Voices of Standing Rock

An intimate look at the Dakota Access Line protesters beyond the Facebook campaigns.

Minneapolis-based cinematographer Bo Hakala went to Cannonball, North Dakota, last month to capture “Voices of Standing Rock,” a moving glimpse into the world of indigenous resistance. The short film, above, profiles Native Americans in solidarity with the Standing Rock Sioux tribe in their protest against the Dakota Access Pipeline.

The Standing Rock protest became a flashpoint on social media late last month, but it’s been ongoing for months. Since April, the Standing Rock Sioux have resisted the venture by Texas-based company Energy Transfer with nonviolent action. Standing Rock established prayer camps housing tribe elders and families near the site of construction. The crude oil pipeline would carry 470,000 barrels a day through land that includes private Standing Rock property. The tribe argues the plan endangers indigenous communities and threatens the environment, particularly the Missouri River, a major water source for millions of Americans. Energy Transfer insists it will go ahead with its plans.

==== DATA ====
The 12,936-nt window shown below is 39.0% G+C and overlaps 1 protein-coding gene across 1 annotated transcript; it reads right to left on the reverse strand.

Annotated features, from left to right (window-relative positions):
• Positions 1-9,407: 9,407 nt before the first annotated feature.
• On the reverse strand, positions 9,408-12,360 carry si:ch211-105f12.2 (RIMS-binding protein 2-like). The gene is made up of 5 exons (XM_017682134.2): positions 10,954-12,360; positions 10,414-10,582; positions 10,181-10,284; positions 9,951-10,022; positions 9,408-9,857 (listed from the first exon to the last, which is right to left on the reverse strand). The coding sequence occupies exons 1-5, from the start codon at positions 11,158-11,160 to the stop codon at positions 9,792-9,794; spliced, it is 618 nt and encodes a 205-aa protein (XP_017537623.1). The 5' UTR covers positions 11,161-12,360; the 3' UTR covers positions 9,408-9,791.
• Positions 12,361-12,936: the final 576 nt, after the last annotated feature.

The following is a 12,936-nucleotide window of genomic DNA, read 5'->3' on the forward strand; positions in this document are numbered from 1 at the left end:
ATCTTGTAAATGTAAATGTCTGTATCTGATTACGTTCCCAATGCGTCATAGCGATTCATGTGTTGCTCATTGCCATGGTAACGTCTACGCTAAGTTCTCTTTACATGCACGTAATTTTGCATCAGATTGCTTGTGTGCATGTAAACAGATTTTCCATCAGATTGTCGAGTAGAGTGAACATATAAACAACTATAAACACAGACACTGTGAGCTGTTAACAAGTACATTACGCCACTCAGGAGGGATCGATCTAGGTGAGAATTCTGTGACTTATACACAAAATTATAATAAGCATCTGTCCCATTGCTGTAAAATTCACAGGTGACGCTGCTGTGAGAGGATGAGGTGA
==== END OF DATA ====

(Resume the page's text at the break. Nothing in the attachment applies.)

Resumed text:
Hackle’s film showcases the beautiful bodies of water, landscapes, indigenous faces, and community built around a movement that’s desperately fighting to preserve the local resources. With the recent police abuses and arrests at the site, awareness and support of the protests are more important than ever.